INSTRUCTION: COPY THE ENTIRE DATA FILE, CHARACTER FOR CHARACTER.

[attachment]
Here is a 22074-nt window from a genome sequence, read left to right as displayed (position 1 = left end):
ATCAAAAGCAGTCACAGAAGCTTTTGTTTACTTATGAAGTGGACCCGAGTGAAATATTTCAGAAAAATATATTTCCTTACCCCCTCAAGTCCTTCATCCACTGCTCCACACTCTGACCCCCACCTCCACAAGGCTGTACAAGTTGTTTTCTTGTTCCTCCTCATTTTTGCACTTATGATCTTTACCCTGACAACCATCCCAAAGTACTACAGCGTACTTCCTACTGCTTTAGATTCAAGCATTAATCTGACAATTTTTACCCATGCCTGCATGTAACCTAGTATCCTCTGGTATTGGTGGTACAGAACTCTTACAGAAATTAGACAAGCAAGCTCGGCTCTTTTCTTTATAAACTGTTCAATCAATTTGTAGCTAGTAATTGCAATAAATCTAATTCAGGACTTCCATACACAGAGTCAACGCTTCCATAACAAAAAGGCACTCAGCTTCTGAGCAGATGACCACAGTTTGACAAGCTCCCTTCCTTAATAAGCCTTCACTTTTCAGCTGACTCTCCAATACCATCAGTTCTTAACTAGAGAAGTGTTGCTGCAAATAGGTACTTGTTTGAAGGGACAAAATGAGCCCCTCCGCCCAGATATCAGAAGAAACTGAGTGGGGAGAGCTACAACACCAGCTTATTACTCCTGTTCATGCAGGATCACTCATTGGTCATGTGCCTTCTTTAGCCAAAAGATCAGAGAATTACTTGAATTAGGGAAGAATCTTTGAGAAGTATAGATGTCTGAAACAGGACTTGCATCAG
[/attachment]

Here is a 22074-nt window from a genome sequence, read left to right as displayed (position 1 = left end):
ATCAAAAGCAGTCACAGAAGCTTTTGTTTACTTATGAAGTGGACCCGAGTGAAATATTTCAGAAAAATATATTTCCTTACCCCCTCAAGTCCTTCATCCACTGCTCCACACTCTGACCCCCACCTCCACAAGGCTGTACAAGTTGTTTTCTTGTTCCTCCTCATTTTTGCACTTATGATCTTTACCCTGACAACCATCCCAAAGTACTACAGCGTACTTCCTACTGCTTTAGATTCAAGCATTAATCTGACAATTTTTACCCATGCCTGCATGTAACCTAGTATCCTCTGGTATTGGTGGTACAGAACTCTTACAGAAATTAGACAAGCAAGCTCGGCTCTTTTCTTTATAAACTGTTCAATCAATTTGTAGCTAGTAATTGCAATAAATCTAATTCAGGACTTCCATACACAGAGTCAACGCTTCCATAACAAAAAGGCACTCAGCTTCTGAGCAGATGACCACAGTTTGACAAGCTCCCTTCCTTAATAAGCCTTCACTTTTCAGCTGACTCTCCAATACCATCAGTTCTTAACTAGAGAAGTGTTGCTGCAAATAGGTACTTGTTTGAAGGGACAAAATGAGCCCCTCCGCCCAGATATCAGAAGAAACTGAGTGGGGAGAGCTACAACACCAGCTTATTACTCCTGTTCATGCAGGATCACTCATTGGTCATGTGCCTTCTTTAGCCAAAAGATCAGAGAATTACTTGAATTAGGGAAGAATCTTTGAGAAGTATAGATGTCTGAAACAGGACTTGCATCAG